Funding: $15 million

Canada is allocating an additional $15 million in funding to the COVID-19 mRNA Technology Transfer and Manufacturing Hub program. This builds on $15 million in Canadian funding announced at the G20 Summit in 2021, as part of Canada’s commitment to addressing underlying barriers to equitable access of vaccines. Canada’s additional support will help advance the work of the hub for COVID-19 mRNA vaccines in South Africa, facilitate technology transfer, develop second-generation mRNA technology and an mRNA vaccine pipeline for COVID-19 and other diseases, and enhance the capacity of a network of manufacturing facilities in Senegal, Nigeria, Kenya, and Bangladesh.

CanGIVE – mRNA hub – Pan American Health Organization (PAHO) – COVID-19 mRNA Vaccine Manufacturing Platform

Funding: $15 million

Canada is allocating $15 million to strengthen vaccine production capacities in Latin America and the Caribbean to increase the manufacturing of quality-assured, safe, and effective COVID-19 mRNA vaccines. This initiative will also strengthen national regulatory systems and policies while increasing multi-country coordination across public and private sector partners.

Expanding trade

Memorandum of understanding (MOU) on Food Security and Agricultural Products and Services

In Bali, the Canadian Commercial Corporation and Indonesia’s Ministry of State Owned Enterprises signed a MOU outlining their commitment to work together to respond to food security challenges in Indonesia, including by promoting the export of Canadian potash, wheat, grains, soybeans, and other agricultural products.

MOU on Green Airport initiative

The Canadian Commercial Corporation and the Government of the Province of North Kalimantan signed a MOU outlining their commitment to work together to support the development of a new airport for freight and passenger traffic in Bulungan Regency, North Kalimantan Province. The Canadian Commercial Corporation will identify and work with private-sector Canadian exporters best positioned to deliver this project from a technical, managerial, and financial perspective.

Advancing peace and security

MoU on Counter Terrorism

The Government of Canada and the Government of Indonesia signed a MOU to support deeper cooperation on counter-terrorism through the establishment of a joint working group that will explore opportunities for training, information sharing, and joint approaches to incorporate gender equality and human rights into counter-terrorism policy.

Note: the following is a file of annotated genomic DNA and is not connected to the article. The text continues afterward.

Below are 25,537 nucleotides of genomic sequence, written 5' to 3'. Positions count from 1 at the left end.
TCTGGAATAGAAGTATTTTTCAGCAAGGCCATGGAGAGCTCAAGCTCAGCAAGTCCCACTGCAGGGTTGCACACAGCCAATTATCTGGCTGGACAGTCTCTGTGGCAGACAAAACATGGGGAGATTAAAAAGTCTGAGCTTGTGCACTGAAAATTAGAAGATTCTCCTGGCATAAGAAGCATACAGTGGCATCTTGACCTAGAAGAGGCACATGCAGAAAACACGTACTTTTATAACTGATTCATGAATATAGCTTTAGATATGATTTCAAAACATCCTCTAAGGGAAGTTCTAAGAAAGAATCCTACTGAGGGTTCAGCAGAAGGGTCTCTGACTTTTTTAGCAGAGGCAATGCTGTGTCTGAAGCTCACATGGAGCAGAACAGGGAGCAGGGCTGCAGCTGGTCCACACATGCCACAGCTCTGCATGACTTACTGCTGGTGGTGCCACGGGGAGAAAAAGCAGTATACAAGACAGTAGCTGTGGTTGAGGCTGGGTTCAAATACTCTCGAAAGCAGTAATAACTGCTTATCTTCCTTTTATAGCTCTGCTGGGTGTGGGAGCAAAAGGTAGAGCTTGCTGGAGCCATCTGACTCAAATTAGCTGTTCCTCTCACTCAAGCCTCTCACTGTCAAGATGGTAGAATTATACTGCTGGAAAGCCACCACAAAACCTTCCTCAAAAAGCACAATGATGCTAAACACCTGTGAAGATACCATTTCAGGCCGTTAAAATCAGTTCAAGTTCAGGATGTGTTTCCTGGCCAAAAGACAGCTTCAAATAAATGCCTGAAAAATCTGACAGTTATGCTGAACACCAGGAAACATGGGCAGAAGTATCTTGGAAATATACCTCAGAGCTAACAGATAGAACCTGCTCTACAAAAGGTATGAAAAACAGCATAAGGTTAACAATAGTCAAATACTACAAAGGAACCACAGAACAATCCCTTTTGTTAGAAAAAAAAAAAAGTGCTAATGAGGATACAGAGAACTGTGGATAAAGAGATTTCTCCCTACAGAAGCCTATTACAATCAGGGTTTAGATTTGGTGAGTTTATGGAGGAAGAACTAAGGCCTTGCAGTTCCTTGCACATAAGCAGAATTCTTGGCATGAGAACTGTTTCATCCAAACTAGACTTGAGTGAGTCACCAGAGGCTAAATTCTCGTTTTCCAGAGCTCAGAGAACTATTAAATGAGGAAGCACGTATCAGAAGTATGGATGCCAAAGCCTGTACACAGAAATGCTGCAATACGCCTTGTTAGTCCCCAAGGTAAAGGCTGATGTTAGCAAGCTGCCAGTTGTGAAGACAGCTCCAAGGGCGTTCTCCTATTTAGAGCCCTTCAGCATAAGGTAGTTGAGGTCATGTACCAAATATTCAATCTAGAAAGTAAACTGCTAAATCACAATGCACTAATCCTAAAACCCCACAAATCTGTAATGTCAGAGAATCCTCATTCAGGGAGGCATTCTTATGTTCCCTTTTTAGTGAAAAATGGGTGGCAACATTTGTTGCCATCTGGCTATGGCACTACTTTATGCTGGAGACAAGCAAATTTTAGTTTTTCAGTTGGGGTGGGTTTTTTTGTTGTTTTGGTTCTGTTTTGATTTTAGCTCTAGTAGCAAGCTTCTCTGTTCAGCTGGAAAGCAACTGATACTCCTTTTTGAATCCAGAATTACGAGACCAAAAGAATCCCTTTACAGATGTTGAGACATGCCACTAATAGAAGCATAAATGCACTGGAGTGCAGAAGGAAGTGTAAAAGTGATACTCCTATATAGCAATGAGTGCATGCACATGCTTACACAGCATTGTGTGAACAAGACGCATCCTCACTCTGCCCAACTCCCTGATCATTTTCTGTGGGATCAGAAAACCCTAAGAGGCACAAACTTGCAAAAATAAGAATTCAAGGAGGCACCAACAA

Empowering women and girls

Build Back Equal, UN Women

Funding: $10 million

This initiative provides opportunities in the Eastern Caribbean to “build back equal” from the COVID-19 pandemic in a way that advances gender equality and the empowerment of women and girls. Build Back Equal will help increase women’s ability to participate in every sphere – in the economy, in education, and in public life – by addressing the unequal distribution of unpaid and domestic care work in communities and households, advancing sexual and reproductive health and rights through training, and ensuring care services are integrated in gender-responsive social protection systems.

Source link

Continue Reading

Investment

Weaker Orders, Investment Underscore Ailing US Manufacturing – Yahoo Canada Finance

Published

 on


(Bloomberg) — US manufacturing showed more signs this week of succumbing to the Federal Reserve’s aggressive interest-rate hikes that are taking a bigger bite out of demand and risk upending the economic expansion.

Most Read from Bloomberg

The government’s first estimate of gross domestic product for the fourth quarter and a report on December factory orders for durable goods pointed to sizable downshifts in both spending on business equipment and bookings for core capital goods.

300x250x1

The durable goods report Thursday showed orders for nondefense capital goods excluding aircraft — a proxy for business investment — dropped 0.2% in December after no change a month earlier. Over the fourth quarter, bookings for these core capital goods posted the weakest annualized gain since 2020. Shipments, an input for GDP, decreased for the third time in four months.

“Taken in tandem with the output data where industrial production has declined in six of the past eight months, it is increasingly evident that the manufacturing recession is well underway,” Wells Fargo & Co. economists Tim Quinlan and Shannon Seery said in a note to clients.

Also on Thursday, the GDP report showed outlays for business equipment dropped an annualized 3.7%, the largest slide since the immediate aftermath of the pandemic. That decline was part of a broader demand slowdown, which included a smaller-than-forecast advance in personal spending.